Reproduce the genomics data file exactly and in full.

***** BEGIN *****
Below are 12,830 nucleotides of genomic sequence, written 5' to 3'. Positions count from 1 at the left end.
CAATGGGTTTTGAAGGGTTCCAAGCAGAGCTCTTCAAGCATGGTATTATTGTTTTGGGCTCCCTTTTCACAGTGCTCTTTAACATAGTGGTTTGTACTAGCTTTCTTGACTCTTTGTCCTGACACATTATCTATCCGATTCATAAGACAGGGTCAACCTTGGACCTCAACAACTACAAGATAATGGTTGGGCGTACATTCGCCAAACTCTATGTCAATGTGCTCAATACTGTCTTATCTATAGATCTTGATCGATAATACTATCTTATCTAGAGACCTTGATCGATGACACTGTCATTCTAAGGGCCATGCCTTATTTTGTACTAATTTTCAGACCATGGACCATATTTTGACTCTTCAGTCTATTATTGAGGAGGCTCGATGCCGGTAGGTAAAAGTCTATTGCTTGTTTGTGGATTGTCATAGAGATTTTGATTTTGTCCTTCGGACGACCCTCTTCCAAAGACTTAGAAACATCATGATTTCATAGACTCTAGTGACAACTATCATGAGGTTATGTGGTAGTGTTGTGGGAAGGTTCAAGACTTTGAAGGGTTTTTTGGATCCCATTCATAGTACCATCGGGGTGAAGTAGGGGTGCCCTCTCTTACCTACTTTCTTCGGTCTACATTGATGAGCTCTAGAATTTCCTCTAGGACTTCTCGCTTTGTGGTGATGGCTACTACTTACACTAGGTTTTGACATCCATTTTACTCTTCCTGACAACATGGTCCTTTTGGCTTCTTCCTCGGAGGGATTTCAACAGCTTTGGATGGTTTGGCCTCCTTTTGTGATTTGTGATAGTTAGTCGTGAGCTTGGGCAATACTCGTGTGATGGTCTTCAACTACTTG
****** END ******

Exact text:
Below are 12,830 nucleotides of genomic sequence, written 5' to 3'. Positions count from 1 at the left end.
CAATGGGTTTTGAAGGGTTCCAAGCAGAGCTCTTCAAGCATGGTATTATTGTTTTGGGCTCCCTTTTCACAGTGCTCTTTAACATAGTGGTTTGTACTAGCTTTCTTGACTCTTTGTCCTGACACATTATCTATCCGATTCATAAGACAGGGTCAACCTTGGACCTCAACAACTACAAGATAATGGTTGGGCGTACATTCGCCAAACTCTATGTCAATGTGCTCAATACTGTCTTATCTATAGATCTTGATCGATAATACTATCTTATCTAGAGACCTTGATCGATGACACTGTCATTCTAAGGGCCATGCCTTATTTTGTACTAATTTTCAGACCATGGACCATATTTTGACTCTTCAGTCTATTATTGAGGAGGCTCGATGCCGGTAGGTAAAAGTCTATTGCTTGTTTGTGGATTGTCATAGAGATTTTGATTTTGTCCTTCGGACGACCCTCTTCCAAAGACTTAGAAACATCATGATTTCATAGACTCTAGTGACAACTATCATGAGGTTATGTGGTAGTGTTGTGGGAAGGTTCAAGACTTTGAAGGGTTTTTTGGATCCCATTCATAGTACCATCGGGGTGAAGTAGGGGTGCCCTCTCTTACCTACTTTCTTCGGTCTACATTGATGAGCTCTAGAATTTCCTCTAGGACTTCTCGCTTTGTGGTGATGGCTACTACTTACACTAGGTTTTGACATCCATTTTACTCTTCCTGACAACATGGTCCTTTTGGCTTCTTCCTCGGAGGGATTTCAACAGCTTTGGATGGTTTGGCCTCCTTTTGTGATTTGTGATAGTTAGTCGTGAGCTTGGGCAATACTCGTGTGATGGTCTTCAACTACTTG